Kalash people

The kalash people are residing in the Chitral District of KPK province of Pakistan. They speak the Kalasha language, from the Dardic family of the Indo-Aryan branch. Kalasha are considered unique among the peoples of Pakistan. They are also considered to be Pakistan’s smallest religious community.

Many of the Kalash are blond haired and blue eyed, somewhat of an anomaly in Pakistan! Some of the Kalash people claim to be descendants of Alexander the Great’s soldiers; and a recent genetic analysis has substantiated this belief. A study by Hellenthal et al. (2014) on the DNA of the Kalash people showed evidence of input from modern day Germany and Austria between 990 and 210 BC, a period that overlaps with that of Alexander the Great. There also has been speculations that Kalasha forefathers might have been descended from ancient Middle East.

The White Tribe of Pakistan

Kalash people look and sound very different from their neighbors.  They claim to have lived in the area for thousands of years and they look to all intents and purposes, European.


The culture of the Kalash people is unique and differs completely from the various contemporary Islamic ethnic groups surrounding them in modern northwestern Indian subcontinent. They are polytheists and nature plays a highly significant and spiritual role in their daily life. As part of their religious tradition, sacrifices are offered and festivals held to give thanks for the abundant resources of their three valleys. The Kalash have fascinated anthropologists due to their unique culture compared to the rest in that region.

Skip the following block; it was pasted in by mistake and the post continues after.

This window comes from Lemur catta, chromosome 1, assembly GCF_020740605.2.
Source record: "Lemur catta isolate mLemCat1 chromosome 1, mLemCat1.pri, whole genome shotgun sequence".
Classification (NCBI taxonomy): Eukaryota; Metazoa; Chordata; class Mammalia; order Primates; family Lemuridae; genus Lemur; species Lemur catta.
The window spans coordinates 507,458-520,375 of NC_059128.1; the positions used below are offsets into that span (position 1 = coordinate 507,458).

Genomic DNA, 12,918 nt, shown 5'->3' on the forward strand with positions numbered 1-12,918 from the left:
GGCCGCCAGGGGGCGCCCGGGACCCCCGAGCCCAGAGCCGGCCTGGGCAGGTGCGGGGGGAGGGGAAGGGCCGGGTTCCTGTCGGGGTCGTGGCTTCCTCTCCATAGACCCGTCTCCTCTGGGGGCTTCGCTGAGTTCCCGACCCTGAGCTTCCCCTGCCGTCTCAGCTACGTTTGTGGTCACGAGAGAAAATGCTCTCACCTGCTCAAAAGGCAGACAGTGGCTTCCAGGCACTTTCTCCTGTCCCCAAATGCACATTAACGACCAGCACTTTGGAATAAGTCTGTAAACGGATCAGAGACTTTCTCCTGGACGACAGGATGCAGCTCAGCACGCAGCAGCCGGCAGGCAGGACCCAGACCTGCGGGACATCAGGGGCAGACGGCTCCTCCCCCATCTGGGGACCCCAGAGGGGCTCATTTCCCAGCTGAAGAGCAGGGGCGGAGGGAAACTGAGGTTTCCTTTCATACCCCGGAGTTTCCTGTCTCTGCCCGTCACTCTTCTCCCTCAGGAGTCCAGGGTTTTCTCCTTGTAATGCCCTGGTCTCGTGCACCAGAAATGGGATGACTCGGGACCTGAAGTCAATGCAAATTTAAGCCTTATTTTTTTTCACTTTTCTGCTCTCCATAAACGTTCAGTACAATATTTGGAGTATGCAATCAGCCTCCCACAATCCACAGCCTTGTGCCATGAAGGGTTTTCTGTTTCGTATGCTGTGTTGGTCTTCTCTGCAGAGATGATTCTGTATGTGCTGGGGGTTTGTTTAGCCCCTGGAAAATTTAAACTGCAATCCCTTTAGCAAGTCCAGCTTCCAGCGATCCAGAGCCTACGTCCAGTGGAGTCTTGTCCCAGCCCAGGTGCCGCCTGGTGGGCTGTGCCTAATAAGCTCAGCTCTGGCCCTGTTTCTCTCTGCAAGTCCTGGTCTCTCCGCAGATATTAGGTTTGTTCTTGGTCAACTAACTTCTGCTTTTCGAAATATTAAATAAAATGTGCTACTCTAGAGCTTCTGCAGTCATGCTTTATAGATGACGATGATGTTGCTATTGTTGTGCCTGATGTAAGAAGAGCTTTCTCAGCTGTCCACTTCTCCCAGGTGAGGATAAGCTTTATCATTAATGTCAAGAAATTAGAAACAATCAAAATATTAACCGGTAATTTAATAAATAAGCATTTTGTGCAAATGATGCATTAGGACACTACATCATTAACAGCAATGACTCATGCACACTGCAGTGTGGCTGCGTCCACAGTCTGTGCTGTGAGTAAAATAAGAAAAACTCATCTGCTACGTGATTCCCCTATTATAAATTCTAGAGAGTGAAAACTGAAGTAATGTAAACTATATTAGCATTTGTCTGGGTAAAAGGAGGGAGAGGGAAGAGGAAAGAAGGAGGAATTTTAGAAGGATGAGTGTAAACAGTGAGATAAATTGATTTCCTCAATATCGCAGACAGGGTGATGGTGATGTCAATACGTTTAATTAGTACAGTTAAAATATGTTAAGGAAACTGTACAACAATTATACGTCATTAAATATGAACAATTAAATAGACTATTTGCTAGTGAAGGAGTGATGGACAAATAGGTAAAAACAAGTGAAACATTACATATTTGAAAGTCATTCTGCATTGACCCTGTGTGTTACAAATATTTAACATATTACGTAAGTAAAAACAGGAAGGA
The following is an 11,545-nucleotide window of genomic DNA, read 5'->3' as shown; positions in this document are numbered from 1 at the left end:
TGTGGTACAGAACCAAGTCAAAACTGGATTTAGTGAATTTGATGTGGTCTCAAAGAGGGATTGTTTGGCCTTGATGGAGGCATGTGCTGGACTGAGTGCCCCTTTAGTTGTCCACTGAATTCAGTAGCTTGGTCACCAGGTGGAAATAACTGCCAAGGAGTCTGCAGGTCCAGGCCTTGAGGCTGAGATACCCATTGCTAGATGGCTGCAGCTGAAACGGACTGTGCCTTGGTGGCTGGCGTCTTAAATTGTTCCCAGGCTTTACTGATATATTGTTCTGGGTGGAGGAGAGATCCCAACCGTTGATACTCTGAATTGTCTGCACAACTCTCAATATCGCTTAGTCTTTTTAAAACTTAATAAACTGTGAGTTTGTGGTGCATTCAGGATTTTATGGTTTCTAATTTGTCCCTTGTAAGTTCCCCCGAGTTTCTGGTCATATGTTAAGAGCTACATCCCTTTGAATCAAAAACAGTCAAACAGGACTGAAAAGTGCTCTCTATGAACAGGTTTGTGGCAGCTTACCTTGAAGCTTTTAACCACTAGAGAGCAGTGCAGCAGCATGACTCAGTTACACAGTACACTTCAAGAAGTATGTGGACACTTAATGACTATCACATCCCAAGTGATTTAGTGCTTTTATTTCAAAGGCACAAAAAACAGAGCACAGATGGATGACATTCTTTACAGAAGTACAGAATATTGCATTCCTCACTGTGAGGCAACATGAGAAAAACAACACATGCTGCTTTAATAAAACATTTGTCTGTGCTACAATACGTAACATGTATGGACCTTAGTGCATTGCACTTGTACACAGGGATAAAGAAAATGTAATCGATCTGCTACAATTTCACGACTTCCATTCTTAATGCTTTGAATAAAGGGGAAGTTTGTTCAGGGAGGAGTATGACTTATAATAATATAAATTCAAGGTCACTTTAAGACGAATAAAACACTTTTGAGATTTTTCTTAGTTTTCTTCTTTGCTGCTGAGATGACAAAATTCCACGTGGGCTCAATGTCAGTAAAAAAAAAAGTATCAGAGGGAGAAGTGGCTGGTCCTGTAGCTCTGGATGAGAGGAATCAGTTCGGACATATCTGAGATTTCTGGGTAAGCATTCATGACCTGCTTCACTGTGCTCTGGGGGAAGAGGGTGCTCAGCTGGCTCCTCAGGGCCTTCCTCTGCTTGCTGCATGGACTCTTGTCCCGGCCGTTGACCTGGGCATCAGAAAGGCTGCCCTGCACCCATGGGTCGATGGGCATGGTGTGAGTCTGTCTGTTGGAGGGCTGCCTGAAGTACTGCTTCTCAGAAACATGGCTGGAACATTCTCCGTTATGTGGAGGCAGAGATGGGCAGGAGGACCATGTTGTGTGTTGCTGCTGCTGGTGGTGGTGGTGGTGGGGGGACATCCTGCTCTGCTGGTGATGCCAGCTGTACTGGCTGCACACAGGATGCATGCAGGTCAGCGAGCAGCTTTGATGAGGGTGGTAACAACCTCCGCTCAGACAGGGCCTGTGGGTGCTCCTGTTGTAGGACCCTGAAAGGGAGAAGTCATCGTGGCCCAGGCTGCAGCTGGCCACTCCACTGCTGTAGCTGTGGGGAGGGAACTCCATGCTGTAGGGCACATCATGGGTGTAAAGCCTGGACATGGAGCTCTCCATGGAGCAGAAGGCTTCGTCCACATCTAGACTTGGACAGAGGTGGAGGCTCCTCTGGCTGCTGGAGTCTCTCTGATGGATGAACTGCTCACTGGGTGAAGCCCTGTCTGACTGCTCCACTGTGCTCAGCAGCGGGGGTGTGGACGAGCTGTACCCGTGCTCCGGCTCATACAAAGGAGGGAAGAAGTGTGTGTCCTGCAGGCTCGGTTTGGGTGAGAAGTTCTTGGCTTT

By some standards the Kalash are very poor and it is true that they are subsistence farmers. Kalash houses are typically made from Deodar trunk to an ancient design. They appear singly or stacked up against each other up vertiginous hillsides.


The three main festivals (khawsáṅgaw) of the Kalash are the Joshi festival in late May, the Uchau in autumn, and the Caumus in midwinter.The pastoral god Sorizan protects the herds in Fall and Winter and is thanked at the winter festival, while Goshidai does so until the Pul festival (pũ. from *pūrṇa, full moon in Sept.) and is thanked at the Joshi (joṣi, žōši) festival in spring. Joshi is celebrated at the end of May each year. The first day of Joshi is “Milk Day”, on which the Kalash offer libations of milk that have been saved for ten days prior to the festival.

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